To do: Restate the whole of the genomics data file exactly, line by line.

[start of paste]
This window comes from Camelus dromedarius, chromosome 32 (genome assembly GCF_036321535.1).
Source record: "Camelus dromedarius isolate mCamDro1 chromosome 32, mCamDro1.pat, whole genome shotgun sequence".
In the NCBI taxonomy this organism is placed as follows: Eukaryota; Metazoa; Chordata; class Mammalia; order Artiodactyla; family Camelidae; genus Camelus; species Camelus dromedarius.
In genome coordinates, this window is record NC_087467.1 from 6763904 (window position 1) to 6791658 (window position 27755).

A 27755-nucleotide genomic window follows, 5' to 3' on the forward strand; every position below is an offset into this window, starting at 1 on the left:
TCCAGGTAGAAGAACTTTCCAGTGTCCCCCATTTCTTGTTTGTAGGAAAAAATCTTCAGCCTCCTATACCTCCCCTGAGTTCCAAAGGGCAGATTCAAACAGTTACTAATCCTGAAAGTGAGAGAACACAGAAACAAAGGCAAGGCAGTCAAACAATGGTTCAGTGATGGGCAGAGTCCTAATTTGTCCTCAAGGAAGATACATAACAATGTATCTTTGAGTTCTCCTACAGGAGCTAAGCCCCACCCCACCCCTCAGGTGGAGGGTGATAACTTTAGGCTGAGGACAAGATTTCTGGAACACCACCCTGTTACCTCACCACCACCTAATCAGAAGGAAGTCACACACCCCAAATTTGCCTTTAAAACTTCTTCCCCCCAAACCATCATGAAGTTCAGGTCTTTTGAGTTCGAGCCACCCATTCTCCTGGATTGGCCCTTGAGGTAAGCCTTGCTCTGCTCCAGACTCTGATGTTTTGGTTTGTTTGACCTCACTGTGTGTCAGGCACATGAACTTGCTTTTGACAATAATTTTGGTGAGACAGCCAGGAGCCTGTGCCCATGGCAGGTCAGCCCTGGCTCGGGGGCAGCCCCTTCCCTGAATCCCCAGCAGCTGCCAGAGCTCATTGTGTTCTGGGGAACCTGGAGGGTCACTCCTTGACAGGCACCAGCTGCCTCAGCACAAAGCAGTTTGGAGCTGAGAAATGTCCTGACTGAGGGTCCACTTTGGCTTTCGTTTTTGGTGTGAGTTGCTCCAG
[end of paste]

This window comes from Camelus dromedarius, chromosome 32 (genome assembly GCF_036321535.1).
Source record: "Camelus dromedarius isolate mCamDro1 chromosome 32, mCamDro1.pat, whole genome shotgun sequence".
In the NCBI taxonomy this organism is placed as follows: Eukaryota; Metazoa; Chordata; class Mammalia; order Artiodactyla; family Camelidae; genus Camelus; species Camelus dromedarius.
In genome coordinates, this window is record NC_087467.1 from 6763904 (window position 1) to 6791658 (window position 27755).

A 27755-nucleotide genomic window follows, 5' to 3' on the forward strand; every position below is an offset into this window, starting at 1 on the left:
TCCAGGTAGAAGAACTTTCCAGTGTCCCCCATTTCTTGTTTGTAGGAAAAAATCTTCAGCCTCCTATACCTCCCCTGAGTTCCAAAGGGCAGATTCAAACAGTTACTAATCCTGAAAGTGAGAGAACACAGAAACAAAGGCAAGGCAGTCAAACAATGGTTCAGTGATGGGCAGAGTCCTAATTTGTCCTCAAGGAAGATACATAACAATGTATCTTTGAGTTCTCCTACAGGAGCTAAGCCCCACCCCACCCCTCAGGTGGAGGGTGATAACTTTAGGCTGAGGACAAGATTTCTGGAACACCACCCTGTTACCTCACCACCACCTAATCAGAAGGAAGTCACACACCCCAAATTTGCCTTTAAAACTTCTTCCCCCCAAACCATCATGAAGTTCAGGTCTTTTGAGTTCGAGCCACCCATTCTCCTGGATTGGCCCTTGAGGTAAGCCTTGCTCTGCTCCAGACTCTGATGTTTTGGTTTGTTTGACCTCACTGTGTGTCAGGCACATGAACTTGCTTTTGACAATAATTTTGGTGAGACAGCCAGGAGCCTGTGCCCATGGCAGGTCAGCCCTGGCTCGGGGGCAGCCCCTTCCCTGAATCCCCAGCAGCTGCCAGAGCTCATTGTGTTCTGGGGAACCTGGAGGGTCACTCCTTGACAGGCACCAGCTGCCTCAGCACAAAGCAGTTTGGAGCTGAGAAATGTCCTGACTGAGGGTCCACTTTGGCTTTCGTTTTTGGTGTGAGTTGCTCCAG